“Thank you, Mr. Gibson, I do not think that I am in need of booming. It may surprise you to know that I prefer to work anonymously, and that it is the problem itself which attracts me. But we are wasting time. Let us get down to the facts.”

“I think that you will find all the main ones in the press reports. I don’t know that I can add anything which will help you. But if there is anything you would wish more light upon–well, I am here to give it.”

“Well, there is just one point.”

“What is it?”

“What were the exact relations between you and Miss Dunbar?”

The Gold King gave a violent start and half rose from his chair. Then his massive calm came back to him.

“I suppose you are within your rights–and maybe doing your duty– in asking such a question, Mr. Holmes.”

“We will agree to suppose so,” said Holmes.

“Then I can assure you that our relations were entirely and always those of an employer towards a young lady whom he never conversed with, or ever saw, save when she was in the company of his children.”

Holmes rose from his chair.

“I am a rather busy man, Mr. Gibson,” said he, “and I have no time or taste for aimless conversations. I wish you goodmorning.”

Our visitor had risen also, and his great loose figure towered above Holmes. There was an angry gleam from under those bristling brows and a tinge of colour in the sallow cheeks.

“What the devil do you mean by this, Mr. Holmes? Do you dismiss my case?”

“Well, Mr. Gibson, at least I dismiss you. I should have thought my words were plain.”

“Plain enough, but what’s at the back of it? Raising the price on me, or afraid to tackle it, or what? I’ve a right to a plain answer.”

“Well, perhaps you have,” said Holmes. “I’ll give you one. This case is quite sufficiently complicated to start with without the further difficulty of false information.”

“Meaning that I lie.”

“Well, I was trying to express it as delicately as I could, but if you insist upon the word I will not contradict you.”

I sprang to my feet, for the expression upon the millionaire’s face was fiendish in its intensity, and he had raised his great knotted fist. Holmes smiled languidly and reached his hand out for his pipe.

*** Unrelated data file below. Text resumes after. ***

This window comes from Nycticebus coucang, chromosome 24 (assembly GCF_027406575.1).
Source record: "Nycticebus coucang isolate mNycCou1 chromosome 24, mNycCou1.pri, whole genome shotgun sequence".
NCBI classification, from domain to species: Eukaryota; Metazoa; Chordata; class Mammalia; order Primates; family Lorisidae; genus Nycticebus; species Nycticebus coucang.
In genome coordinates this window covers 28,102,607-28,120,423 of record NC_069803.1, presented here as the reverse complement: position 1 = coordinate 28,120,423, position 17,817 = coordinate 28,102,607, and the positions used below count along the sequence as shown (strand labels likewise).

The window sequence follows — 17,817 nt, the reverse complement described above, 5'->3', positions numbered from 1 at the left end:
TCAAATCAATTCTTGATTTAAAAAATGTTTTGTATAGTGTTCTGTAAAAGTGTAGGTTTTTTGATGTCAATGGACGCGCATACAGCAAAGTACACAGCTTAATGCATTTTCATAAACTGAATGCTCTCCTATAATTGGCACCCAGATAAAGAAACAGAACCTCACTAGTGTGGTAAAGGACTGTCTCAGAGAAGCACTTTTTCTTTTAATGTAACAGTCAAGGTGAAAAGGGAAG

“Don’t be noisy, Mr. Gibson. I find that after breakfast even the smallest argument is unsettling. I suggest that a stroll in the morning air and a little quiet thought will be greatly to your advantage.”

With an effort the Gold King mastered his fury. I could not but admire him, for by a supreme self-command he had turned in a minute from a hot flame of anger to a frigid and contemptuous indifference.

“Well, it’s your choice. I guess you know how to run your own business. I can’t make you touch the case against your will. You’ve done yourself no good this morning, Mr. Holmes, for I have broken stronger men than you. No man ever crossed me and was the better for it.”

“So many have said so, and yet here I am,” said Holmes, smiling. “Well, good-morning, Mr. Gibson. You have a good deal yet to learn.”

Our visitor made a noisy exit, but Holmes smoked in imperturbable silence with dreamy eyes fixed upon the ceiling.

“Any views, Watson?” he asked at last.

“Well, Holmes, I must confess that when I consider that this is a man who would certainly brush any obstacle from his path, and when I remember that his wife may have been an obstacle and an object of dislike, as that man Bates plainly told us, it seems to me–”

“Exactly. And to me also.”

“But what were his relations with the governess, and how did you discover them?”